Councillors, community leaders and people living in Wakefield have hit out after a report ranked the district as the worst place to live in the country.
The district was ranked bottom place according to a table produced in The 2015 Good Growth for Cities Index, an annual report which measures the performance of the UK’s largest cities.
The research was carried out by Pricewaterhouse Coopers (PwC) and think-tank Demos, with the criteria for deciding the best places to live and work including housing affordability, employment rates, income and skills, commuting times and environment.
But people living in our area have hit back at PwC and said the district is a great place to live.
Denise Jeffery, deputy leader of Wakefield Council and cabinet member for regenartion, said: “I absolutely love Castleford and Wakefield and I think they are a great places to live and work.
“The one thing that makes the town and city what they are is the sense of community spirit there is. They are amazing places.”
Work is underway on Wakefield’s £33m Eastern Relief Road and which will support 2,500 homes as part of the City Fields development.
Coun Jeffery said: “The district is growing. We have got a lot developers developing, investors investing which shows that it is a good place to live.
“There are thousands of homes being built across Wakefield and Castleford and developers don’t build homes if people aren’t interested in buying them. Our district is the place to be.”
Leading Wakefield estate agent Richard Kendall agreed.
He said: “We have seen the demise of mining throughout a lot of Wakefield communities. But with the help of the local authority, new employment has been created and people are staying in the city to live and work. There is a lot of building work going on and people are buying the properties.”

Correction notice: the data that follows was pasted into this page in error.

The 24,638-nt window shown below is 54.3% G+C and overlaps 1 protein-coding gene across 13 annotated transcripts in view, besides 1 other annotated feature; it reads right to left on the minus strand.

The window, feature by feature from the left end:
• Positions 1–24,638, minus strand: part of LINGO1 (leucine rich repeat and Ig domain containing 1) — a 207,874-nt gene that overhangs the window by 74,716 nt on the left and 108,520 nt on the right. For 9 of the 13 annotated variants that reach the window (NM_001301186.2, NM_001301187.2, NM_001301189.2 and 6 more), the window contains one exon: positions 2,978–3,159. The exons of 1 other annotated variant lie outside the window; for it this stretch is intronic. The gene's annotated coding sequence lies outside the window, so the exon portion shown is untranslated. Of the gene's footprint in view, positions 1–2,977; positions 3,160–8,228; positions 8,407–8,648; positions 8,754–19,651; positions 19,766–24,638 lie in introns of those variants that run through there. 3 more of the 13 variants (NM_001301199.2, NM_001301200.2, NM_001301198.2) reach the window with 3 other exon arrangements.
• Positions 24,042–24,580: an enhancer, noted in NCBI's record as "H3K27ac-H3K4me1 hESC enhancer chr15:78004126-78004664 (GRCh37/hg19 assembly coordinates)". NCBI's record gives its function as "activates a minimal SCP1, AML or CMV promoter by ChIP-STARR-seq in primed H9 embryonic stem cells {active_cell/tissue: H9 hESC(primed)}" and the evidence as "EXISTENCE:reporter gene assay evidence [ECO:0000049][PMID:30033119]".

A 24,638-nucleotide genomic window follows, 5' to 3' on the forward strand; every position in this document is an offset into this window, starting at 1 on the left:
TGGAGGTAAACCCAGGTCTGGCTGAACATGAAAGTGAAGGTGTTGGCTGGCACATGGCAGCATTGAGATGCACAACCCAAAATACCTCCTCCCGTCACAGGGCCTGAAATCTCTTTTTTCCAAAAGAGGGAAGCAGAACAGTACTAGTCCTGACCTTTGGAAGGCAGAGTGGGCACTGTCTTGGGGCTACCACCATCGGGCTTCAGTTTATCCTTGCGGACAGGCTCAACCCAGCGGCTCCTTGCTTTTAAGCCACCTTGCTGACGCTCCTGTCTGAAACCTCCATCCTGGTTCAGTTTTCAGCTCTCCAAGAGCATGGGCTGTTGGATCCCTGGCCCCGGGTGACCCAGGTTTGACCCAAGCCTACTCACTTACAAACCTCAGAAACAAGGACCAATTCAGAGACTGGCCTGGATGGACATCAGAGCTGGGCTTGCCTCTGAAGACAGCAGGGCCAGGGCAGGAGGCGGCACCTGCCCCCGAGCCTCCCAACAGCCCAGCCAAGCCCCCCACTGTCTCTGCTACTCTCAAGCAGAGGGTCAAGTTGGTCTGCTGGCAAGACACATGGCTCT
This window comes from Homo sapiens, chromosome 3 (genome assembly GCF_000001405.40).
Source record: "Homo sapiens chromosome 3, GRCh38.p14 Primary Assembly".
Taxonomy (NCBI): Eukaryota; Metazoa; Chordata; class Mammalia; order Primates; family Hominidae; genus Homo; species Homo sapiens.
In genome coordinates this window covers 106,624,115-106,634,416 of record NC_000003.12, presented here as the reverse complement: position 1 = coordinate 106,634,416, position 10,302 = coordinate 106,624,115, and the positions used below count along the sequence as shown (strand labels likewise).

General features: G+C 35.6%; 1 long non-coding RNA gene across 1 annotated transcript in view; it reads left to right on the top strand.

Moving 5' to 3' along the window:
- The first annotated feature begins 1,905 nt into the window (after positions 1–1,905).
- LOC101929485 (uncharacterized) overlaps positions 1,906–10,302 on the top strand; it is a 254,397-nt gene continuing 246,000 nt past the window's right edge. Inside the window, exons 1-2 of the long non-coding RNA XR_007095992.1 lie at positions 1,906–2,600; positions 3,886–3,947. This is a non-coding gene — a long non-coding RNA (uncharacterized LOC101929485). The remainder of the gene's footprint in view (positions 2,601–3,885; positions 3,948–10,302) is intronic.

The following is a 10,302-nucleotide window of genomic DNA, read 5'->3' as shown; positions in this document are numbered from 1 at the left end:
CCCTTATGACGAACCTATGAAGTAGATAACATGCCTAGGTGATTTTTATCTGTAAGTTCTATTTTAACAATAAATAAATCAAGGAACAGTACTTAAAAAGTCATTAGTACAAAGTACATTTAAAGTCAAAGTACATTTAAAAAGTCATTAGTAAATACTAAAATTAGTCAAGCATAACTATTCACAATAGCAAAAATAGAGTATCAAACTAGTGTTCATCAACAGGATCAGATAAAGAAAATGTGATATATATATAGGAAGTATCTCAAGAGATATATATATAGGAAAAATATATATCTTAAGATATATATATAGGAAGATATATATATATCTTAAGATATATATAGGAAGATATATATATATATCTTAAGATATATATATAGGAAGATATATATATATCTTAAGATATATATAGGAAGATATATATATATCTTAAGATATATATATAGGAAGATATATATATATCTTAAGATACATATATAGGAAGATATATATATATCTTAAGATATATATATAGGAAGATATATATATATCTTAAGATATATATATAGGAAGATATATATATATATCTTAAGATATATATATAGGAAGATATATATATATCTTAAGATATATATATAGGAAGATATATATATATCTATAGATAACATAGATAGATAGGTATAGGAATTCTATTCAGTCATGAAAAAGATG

In Castleford, a £44.5m scheme to build thousands of new homes and transform town is also being carried out.
Developer Lateral Property Group was also granted consent for the £135m Five Towns Park - which will include a new stadium for Castleford Tigers, a retail park and a food store - earlier this year.
Wakefield Council’s chief executive Joanne Roney said the district had plenty to celebrate.
She said: “This report does not say that Wakefield and Castleford are not good places to live. It shows that we all need to carry on addressing long-term economic issues, affecting our district, like the level of skills, the range of jobs and higher wages.
“Over the last few years, we have secured strong economic growth, by attracting new jobs, business and investors. The next stage is to increase the quality of those jobs, raising skills and improving connectivity - something we are already doing as part of the Leeds City Region. This is why we have been so determined to bring the university centre to the district. There is no doubt that we have faced tough times over recent years but we are making progress.
“Our city and town centres have seen massive regeneration investment and we are building new roads to improve the already excellent transport links. We are home to an internationally acclaimed art gallery and sculpture park, which attract over a million visitors to this district. And we have seen major retail investment delivered at Trinity Walk, and planned for the future in the Five Towns Park.
“I believe we have plenty to celebrate in this district and have the long-term ambition to secure a future that will benefit everyone.”